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Civic Duty and The Note

by J.B. Blocker                                                                                                                                              

Lana, red dress w/sign, David top row 3rd from the right
  Little David had a problem. There weren’t enough Valentines in the packet they had bought for his 4th grade class Valentines card exchange.  
  You remember, those shoe boxes with your name on it.  We wrapped them, drew on them, or decorated them leaving a slit on top to slide in those little cards. Those cards had a mixture of sentiments. You had to think about which ones were proper for your buddies as well as the 4th grade girls.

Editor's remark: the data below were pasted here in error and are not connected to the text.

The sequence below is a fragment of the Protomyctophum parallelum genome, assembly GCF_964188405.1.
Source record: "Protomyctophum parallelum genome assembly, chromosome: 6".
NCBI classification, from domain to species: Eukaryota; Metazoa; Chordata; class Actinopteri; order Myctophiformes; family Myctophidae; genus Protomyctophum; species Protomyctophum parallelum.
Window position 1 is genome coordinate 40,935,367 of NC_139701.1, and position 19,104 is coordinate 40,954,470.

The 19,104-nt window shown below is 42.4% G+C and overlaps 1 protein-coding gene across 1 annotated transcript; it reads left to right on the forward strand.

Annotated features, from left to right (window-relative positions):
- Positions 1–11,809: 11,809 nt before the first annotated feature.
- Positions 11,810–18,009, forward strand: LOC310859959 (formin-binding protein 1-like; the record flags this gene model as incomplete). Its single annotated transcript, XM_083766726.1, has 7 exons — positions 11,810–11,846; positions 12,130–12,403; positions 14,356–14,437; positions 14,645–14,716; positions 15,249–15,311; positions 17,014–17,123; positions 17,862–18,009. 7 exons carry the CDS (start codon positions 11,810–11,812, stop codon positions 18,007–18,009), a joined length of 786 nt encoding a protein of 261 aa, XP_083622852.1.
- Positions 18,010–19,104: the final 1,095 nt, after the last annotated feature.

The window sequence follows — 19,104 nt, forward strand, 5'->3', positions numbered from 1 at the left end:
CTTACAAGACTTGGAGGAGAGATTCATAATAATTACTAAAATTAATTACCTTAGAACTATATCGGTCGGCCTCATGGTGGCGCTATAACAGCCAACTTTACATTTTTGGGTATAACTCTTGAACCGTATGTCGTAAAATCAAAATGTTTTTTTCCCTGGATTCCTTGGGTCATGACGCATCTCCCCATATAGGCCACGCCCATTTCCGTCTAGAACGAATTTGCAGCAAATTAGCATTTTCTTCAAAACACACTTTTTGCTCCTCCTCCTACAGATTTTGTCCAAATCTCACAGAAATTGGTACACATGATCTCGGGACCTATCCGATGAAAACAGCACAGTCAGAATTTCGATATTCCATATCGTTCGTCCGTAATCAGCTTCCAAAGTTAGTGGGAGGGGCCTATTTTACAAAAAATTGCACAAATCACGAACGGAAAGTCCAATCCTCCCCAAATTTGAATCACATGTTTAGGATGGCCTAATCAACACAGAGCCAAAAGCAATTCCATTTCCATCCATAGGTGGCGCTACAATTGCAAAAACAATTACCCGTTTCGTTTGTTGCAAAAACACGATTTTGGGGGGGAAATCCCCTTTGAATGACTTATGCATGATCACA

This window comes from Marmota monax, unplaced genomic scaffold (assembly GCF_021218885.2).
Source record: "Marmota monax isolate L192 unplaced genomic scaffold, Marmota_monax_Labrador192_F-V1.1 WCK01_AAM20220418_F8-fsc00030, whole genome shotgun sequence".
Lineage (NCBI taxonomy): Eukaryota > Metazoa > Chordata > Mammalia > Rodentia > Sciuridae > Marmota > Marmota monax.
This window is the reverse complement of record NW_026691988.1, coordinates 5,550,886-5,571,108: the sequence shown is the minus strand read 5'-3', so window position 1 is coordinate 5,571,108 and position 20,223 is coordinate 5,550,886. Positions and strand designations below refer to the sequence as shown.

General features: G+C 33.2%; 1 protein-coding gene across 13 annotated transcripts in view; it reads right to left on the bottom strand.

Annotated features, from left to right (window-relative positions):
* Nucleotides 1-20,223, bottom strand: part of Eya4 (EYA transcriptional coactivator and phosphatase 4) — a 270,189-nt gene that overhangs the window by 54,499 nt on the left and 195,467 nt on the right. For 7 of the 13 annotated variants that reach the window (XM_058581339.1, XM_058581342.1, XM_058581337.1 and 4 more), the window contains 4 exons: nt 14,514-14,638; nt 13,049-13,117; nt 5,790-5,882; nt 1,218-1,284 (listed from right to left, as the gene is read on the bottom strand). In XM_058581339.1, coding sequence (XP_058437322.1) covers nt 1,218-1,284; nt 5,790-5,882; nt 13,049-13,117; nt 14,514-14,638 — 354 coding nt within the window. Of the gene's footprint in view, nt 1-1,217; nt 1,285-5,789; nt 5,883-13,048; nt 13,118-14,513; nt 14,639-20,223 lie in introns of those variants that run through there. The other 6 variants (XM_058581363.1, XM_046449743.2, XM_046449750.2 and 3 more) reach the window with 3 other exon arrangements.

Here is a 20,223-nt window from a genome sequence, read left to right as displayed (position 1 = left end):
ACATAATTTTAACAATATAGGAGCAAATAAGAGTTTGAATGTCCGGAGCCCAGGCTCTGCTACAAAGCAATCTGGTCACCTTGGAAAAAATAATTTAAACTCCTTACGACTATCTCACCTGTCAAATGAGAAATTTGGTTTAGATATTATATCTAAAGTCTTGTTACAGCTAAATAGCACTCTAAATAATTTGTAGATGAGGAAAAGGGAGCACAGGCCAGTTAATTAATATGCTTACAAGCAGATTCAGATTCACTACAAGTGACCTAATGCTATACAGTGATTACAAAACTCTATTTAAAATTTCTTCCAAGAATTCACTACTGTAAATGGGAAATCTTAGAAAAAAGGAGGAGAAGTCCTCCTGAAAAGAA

It’s a big deal. At that age, it’s not about love. It’s about friends and mutual recognition. Those little cards have vague little notes that make the giver and the receiver feel better. It’s amazing what a little note can do to make someone feel better.(remember that!)
   There were a few more kids in his class than there were cards in the Valentines kit, and David didn’t want to leave anyone out.  

   Mom came to the rescue with a few extra ‘grown up’ cards.  Now, there’s another problem. “Who do I give the bigger ones to? Well, there are my friends. And Lana Rolf is nice. We almost have the same birthday and she’s always nice to everyone. That was easy.” 

   Lana showed her compassion at a very young age. One day, she came home worried about a teacher. “My teacher is all alone and her pet bird is sick.” reports a concerned little Lana.